In 1933, they started to trickle to Koblenz, an ancient city located where the Mosel and Rhine rivers flow together. There they were kept as back-ups for the ‘Rheingold Express’, and they saw regular service between Saarbruecken and Frankfurt. After 1935, they could also be found doing their job in Bremen, a city on the north coast of Germany. In 1942, all of them were stabled in Bremen. They were ideally suited for this region where the BR 01 types were not   needed so much, on a daily basis.

Test runs conducted during the 1930s, after most of the initial difficulties were eliminated, proved the old Baden IVh to be superior to the BR 03, a newer Pacific version, simplified from the BR 01. This is quite remarkable.

During WW II, one of the twenty locos fell victim to the war. The remaining 19 stayed in West Germany. In 1948, they were tentatively taken out of service. However, powers to be decided to put three of them back into service, out of need. (18 316 – 18 319 – 18 323)

In 1956, during a trial run, the 18 316 reached a top speed of just over 100 mph. This made her the fastest steam locomotive of all types ever built and used by German State Railroads prior to the unification after WW I.

In 1969, they were retired and placed in museums, except the 18 316. In the early 1990s, she was restored to operating condition and was used on special occasions. In 2007, she finally found her resting place in a museum in Mannheim.


The venerable  18 316 in the Mannheim museum. RIP. Leave her alone. Do not disturb.

Of course, there is a Maerklin Baden IVh running around on my layout. It looks beautiful, runs like a charm, and it has all the mfx features. The scale top speed equates its reputation in the real world. It ranks in the top 10 of my favorites. It is sheer pleasure to watch her dragging my Era II Express Train, fully lit. There is nostalgia for you, at its fullest, I do declare.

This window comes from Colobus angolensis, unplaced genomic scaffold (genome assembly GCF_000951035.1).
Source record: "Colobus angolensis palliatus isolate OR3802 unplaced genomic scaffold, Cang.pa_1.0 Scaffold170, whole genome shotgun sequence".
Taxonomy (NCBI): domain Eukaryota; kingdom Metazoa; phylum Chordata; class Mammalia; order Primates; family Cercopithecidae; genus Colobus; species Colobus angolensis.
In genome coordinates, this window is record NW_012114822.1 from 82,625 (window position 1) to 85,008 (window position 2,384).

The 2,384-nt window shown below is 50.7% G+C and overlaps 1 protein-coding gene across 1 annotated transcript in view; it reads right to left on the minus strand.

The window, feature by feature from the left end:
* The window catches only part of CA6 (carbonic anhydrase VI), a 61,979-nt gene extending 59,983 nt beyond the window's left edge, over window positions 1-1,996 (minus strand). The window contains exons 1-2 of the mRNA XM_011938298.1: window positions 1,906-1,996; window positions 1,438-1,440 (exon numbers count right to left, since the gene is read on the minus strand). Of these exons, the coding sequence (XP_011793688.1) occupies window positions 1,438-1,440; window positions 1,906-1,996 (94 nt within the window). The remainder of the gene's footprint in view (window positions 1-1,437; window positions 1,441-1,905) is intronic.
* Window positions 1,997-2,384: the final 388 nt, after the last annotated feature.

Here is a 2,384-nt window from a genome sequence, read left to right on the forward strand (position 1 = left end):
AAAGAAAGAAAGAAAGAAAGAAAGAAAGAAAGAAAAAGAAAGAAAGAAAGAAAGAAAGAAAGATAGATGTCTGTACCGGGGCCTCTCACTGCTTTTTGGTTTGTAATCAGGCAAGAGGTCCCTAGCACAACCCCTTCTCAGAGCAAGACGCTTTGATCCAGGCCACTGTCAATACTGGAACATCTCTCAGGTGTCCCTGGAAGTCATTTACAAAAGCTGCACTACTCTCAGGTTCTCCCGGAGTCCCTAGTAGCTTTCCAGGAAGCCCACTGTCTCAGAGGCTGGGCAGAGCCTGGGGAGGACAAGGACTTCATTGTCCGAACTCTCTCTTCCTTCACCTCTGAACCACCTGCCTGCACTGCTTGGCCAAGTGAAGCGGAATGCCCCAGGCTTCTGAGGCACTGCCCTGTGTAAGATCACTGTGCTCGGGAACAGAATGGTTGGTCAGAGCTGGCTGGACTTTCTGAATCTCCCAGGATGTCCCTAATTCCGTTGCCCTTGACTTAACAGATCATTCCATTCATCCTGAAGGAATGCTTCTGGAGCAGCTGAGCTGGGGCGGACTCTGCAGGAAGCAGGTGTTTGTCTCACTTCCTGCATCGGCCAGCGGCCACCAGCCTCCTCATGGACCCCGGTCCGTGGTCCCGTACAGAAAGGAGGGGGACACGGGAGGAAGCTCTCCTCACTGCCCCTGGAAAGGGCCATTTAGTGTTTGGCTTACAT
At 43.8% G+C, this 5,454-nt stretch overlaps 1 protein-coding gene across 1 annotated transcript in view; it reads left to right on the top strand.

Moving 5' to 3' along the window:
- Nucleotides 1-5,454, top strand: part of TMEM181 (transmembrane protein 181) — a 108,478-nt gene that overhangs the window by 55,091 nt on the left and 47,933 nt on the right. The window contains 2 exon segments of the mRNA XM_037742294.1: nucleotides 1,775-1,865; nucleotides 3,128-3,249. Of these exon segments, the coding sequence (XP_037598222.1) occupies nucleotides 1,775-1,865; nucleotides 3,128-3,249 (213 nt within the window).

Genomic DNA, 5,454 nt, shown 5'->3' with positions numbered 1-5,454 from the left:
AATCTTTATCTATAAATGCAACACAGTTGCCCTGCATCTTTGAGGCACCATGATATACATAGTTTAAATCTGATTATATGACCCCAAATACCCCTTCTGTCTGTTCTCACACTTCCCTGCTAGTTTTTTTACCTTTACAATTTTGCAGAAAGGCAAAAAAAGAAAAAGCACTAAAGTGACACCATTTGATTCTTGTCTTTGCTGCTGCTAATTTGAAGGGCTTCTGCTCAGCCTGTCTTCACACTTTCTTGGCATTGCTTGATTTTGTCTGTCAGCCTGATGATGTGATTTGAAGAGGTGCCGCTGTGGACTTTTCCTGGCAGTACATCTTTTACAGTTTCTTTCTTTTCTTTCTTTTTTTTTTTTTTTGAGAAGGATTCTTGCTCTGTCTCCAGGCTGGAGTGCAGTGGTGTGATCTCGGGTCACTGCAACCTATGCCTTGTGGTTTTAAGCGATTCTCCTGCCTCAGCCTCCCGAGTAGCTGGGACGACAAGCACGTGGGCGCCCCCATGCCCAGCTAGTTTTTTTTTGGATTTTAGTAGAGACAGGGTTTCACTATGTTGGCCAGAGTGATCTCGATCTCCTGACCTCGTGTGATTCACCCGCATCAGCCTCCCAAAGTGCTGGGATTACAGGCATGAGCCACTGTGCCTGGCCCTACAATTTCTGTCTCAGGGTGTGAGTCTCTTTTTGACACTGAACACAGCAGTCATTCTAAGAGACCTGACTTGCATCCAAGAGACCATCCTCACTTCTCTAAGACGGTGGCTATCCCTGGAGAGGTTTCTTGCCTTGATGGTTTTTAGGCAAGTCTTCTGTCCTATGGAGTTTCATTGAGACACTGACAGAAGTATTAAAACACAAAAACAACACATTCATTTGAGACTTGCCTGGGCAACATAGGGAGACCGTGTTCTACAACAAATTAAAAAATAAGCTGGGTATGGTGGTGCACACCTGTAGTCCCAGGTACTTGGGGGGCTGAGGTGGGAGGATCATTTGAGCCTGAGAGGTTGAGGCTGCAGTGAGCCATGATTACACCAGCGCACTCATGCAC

Maerklin Model 39022

Although there were only 20 of them made, the Baden IVh deserves special mention. As you can see, she has a vivid and long lasting history. In spite of her initial shortfalls, she proved to be a real winner, after all.

If you model Era I and/or Era II Express Trains, you want to have it. If you are lucky enough to find one, jump on it. I did, while it was available.

Finally, let me tell you, dealing with all the ‘ German Pacific’ versions and their history can be a daunting task. I have been trying.

If you have any questions, please post them in the Forum. The Blog System is not designed to give answers.

Thank you.

Happy Railroading!

One Response to The Baden IVh Steam Locomotive

  1. Roger, very interesting. I have a contract from the publishing company ‘Pen & Sword’ to write a book (deadline June 2016) on the development and operation of the German Pacific locomotives. I’m attempting an illustrated history of every pacific from the Baden IVf, Wurttemberg C and Maffei S3/6 through to 10.001/2 and 18.201, covering East and West Germany. I have access to many of the Eisenbahn Kurier loco hiistories and experience of travelling behind mmany between 1958 and the Polandampfs of the 1990s.

    Sharing of info would be helpful – any photos (especially prewar or colour) ?

    Where are you located? I live in Cheshire UK, near Crewe.

    Best wishes,

    David (Maidment)